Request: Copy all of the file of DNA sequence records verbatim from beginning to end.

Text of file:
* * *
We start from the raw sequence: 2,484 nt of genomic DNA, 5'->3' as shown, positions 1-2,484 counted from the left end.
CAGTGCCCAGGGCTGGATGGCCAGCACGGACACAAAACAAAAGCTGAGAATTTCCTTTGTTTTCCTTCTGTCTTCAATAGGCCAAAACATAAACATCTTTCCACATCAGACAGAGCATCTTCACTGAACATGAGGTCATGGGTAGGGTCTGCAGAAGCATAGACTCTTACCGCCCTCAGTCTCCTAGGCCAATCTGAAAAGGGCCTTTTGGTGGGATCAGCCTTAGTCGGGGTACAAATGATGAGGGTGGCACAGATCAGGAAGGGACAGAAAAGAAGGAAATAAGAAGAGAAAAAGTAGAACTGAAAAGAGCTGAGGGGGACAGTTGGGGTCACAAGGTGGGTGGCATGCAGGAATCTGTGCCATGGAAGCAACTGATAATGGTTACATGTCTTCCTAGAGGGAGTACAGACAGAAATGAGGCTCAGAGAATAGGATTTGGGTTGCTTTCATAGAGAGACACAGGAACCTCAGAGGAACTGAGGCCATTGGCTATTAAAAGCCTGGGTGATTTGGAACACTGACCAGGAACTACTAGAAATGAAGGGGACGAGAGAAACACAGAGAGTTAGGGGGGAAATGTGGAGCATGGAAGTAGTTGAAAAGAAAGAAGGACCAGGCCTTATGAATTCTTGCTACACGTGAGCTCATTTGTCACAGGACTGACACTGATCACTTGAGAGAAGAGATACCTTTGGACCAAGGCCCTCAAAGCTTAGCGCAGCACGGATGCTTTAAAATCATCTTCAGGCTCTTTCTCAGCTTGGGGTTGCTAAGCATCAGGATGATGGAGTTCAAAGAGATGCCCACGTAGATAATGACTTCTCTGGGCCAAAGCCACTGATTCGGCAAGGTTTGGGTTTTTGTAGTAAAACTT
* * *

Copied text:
We start from the raw sequence: 2,484 nt of genomic DNA, 5'->3' as shown, positions 1-2,484 counted from the left end.
CAGTGCCCAGGGCTGGATGGCCAGCACGGACACAAAACAAAAGCTGAGAATTTCCTTTGTTTTCCTTCTGTCTTCAATAGGCCAAAACATAAACATCTTTCCACATCAGACAGAGCATCTTCACTGAACATGAGGTCATGGGTAGGGTCTGCAGAAGCATAGACTCTTACCGCCCTCAGTCTCCTAGGCCAATCTGAAAAGGGCCTTTTGGTGGGATCAGCCTTAGTCGGGGTACAAATGATGAGGGTGGCACAGATCAGGAAGGGACAGAAAAGAAGGAAATAAGAAGAGAAAAAGTAGAACTGAAAAGAGCTGAGGGGGACAGTTGGGGTCACAAGGTGGGTGGCATGCAGGAATCTGTGCCATGGAAGCAACTGATAATGGTTACATGTCTTCCTAGAGGGAGTACAGACAGAAATGAGGCTCAGAGAATAGGATTTGGGTTGCTTTCATAGAGAGACACAGGAACCTCAGAGGAACTGAGGCCATTGGCTATTAAAAGCCTGGGTGATTTGGAACACTGACCAGGAACTACTAGAAATGAAGGGGACGAGAGAAACACAGAGAGTTAGGGGGGAAATGTGGAGCATGGAAGTAGTTGAAAAGAAAGAAGGACCAGGCCTTATGAATTCTTGCTACACGTGAGCTCATTTGTCACAGGACTGACACTGATCACTTGAGAGAAGAGATACCTTTGGACCAAGGCCCTCAAAGCTTAGCGCAGCACGGATGCTTTAAAATCATCTTCAGGCTCTTTCTCAGCTTGGGGTTGCTAAGCATCAGGATGATGGAGTTCAAAGAGATGCCCACGTAGATAATGACTTCTCTGGGCCAAAGCCACTGATTCGGCAAGGTTTGGGTTTTTGTAGTAAAACTT